Read by QxMD icon Read

Pediatric Radiology

Fawaz F Alqahtani, Amaka C Offiah
Osteoporosis is a generalised disorder of the skeleton with reduced bone density and abnormal bone architecture. It increases bone fragility and renders the individual susceptible to fractures. Fractures of the vertebrae are common osteoporotic fractures. Vertebral fractures may result in scoliosis or kyphosis and, because they may be clinically silent, it is imperative that vertebral fractures are diagnosed in children accurately and at an early stage, so the necessary medical care can be implemented. Traditionally, diagnosis of osteoporotic vertebral fractures has been from lateral spine radiographs; however, a small number of studies have shown that dual energy x-ray absorptiometry is comparable to radiographs for identifying vertebral fractures in children, while allowing reduced radiation exposure...
November 12, 2018: Pediatric Radiology
Aya Kino, Evan J Zucker, Anita Honkanen, Jerry Kneebone, Jia Wang, Frandics Chan, Beverley Newman
BACKGROUND: General anesthesia (GA) or sedation has been used to obtain good-quality motion-free breath-hold chest CT scans in young children; however pulmonary atelectasis is a common and problematic accompaniment that can confound diagnostic utility. Dual-source multidetector CT permits ultrafast high-pitch sub-second examinations, minimizing motion artifact and potentially eliminating the need for a breath-hold. OBJECTIVE: The purpose of this study was to evaluate the feasibility of free-breathing ultrafast pediatric chest CT without GA and to compare it with breath-hold and non-breath-hold CT with GA...
November 9, 2018: Pediatric Radiology
(no author information available yet)
No abstract text is available yet for this article.
November 9, 2018: Pediatric Radiology
Giridhar M Shivaram, Anne Elizabeth Gill, Eric J Monroe, Kevin S H Koo, C Matthew Hawkins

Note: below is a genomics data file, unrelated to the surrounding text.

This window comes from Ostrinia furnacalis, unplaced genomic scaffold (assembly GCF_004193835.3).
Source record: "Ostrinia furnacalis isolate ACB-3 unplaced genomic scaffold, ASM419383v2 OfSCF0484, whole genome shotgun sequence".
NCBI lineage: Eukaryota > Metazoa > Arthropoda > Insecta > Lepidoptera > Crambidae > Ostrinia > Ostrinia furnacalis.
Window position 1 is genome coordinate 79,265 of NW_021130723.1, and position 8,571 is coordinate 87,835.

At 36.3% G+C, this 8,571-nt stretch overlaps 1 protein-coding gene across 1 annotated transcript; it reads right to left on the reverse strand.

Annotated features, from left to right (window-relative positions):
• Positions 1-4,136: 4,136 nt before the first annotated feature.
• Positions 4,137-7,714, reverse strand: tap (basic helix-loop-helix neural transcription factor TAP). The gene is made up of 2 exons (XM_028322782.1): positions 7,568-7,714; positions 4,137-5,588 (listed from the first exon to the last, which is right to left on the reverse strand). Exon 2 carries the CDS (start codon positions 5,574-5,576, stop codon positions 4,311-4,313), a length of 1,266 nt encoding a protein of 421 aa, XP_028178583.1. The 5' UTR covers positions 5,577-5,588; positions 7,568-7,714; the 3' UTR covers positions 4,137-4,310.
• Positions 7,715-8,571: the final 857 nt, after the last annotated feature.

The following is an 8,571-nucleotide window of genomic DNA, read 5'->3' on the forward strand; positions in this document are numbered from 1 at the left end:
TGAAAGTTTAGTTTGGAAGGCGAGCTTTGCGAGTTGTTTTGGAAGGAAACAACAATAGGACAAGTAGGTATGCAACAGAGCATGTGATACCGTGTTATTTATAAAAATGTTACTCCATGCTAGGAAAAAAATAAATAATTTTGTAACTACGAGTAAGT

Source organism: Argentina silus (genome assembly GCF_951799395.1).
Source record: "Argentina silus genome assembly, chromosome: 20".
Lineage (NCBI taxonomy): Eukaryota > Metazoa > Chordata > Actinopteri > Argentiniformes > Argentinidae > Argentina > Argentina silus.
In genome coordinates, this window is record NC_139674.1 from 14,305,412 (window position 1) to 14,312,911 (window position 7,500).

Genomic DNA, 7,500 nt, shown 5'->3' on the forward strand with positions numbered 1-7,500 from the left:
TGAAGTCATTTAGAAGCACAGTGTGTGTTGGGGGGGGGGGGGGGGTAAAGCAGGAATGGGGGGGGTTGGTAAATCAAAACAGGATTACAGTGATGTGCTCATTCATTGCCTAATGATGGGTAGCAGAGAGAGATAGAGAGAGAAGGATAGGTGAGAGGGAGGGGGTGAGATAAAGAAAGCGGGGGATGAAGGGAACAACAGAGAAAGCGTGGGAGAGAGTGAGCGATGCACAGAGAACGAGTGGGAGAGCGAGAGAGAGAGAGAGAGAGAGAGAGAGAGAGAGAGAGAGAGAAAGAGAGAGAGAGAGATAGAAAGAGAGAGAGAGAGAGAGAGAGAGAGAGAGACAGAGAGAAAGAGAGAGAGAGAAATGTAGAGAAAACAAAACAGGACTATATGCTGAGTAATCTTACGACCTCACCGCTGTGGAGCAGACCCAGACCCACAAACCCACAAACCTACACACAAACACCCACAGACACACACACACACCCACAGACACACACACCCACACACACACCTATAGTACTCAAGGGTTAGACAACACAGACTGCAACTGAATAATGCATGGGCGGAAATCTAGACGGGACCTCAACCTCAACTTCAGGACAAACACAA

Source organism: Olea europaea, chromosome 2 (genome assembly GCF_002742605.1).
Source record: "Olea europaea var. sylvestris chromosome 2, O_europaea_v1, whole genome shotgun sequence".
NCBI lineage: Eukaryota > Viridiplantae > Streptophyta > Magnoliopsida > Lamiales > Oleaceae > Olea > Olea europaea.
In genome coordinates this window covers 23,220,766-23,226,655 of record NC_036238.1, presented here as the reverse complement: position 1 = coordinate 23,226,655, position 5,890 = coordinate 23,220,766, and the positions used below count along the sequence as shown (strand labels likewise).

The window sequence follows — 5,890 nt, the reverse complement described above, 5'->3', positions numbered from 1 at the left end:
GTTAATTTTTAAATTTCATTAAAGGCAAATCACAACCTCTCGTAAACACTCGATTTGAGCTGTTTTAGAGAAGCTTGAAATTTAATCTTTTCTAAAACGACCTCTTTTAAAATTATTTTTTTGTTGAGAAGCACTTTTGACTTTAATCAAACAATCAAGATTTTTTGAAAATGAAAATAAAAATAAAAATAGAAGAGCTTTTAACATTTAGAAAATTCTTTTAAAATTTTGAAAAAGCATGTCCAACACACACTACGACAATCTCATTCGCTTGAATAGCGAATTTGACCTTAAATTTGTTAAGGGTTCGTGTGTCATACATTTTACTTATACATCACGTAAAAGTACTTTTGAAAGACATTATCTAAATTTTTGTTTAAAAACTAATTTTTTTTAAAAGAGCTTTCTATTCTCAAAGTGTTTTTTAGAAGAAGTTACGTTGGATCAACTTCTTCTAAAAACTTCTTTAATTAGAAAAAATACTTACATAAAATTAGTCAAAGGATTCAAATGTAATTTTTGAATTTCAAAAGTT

BACKGROUND: Cone-beam CT is increasingly used in pediatric interventional radiology procedures. However, the feasibility or safety of using this mode of imaging guidance for percutaneous lung nodule biopsy in children has not been assessed. OBJECTIVE: To retrospectively evaluate safety and diagnostic accuracy of percutaneous lung nodule biopsy in people treated at a pediatric hospital using cone-beam CT with navigational overlay. MATERIALS AND METHODS: Thirty-six consecutive patients from two large tertiary-care children's hospitals with lung nodules of 48 mm or smaller underwent percutaneous lung nodule biopsy using cone-beam CT with navigational overlay...
November 8, 2018: Pediatric Radiology
Jonathan R Dillman, Andrew T Trout, Arnold C Merrow, Ryan A Moore, Mantosh S Rattan, Eric J Crotty, Robert J Fleck, Masami Yoneyama, Hui Wang, Jean A Tkach
Magnetic resonance imaging (MRI) has been considered a valuable diagnostic tool for noninvasive imaging of the vasculature in children and adults for more than two decades. While a variety of non-contrast MRI methods have been described for imaging of both arteries and veins (e.g., time-of-flight, phase contrast, and balanced steady-state free precession imaging), contrast-enhanced magnetic resonance angiography/venography are the most commonly employed vascular imaging techniques due to their high spatial and contrast resolutions and general reliability...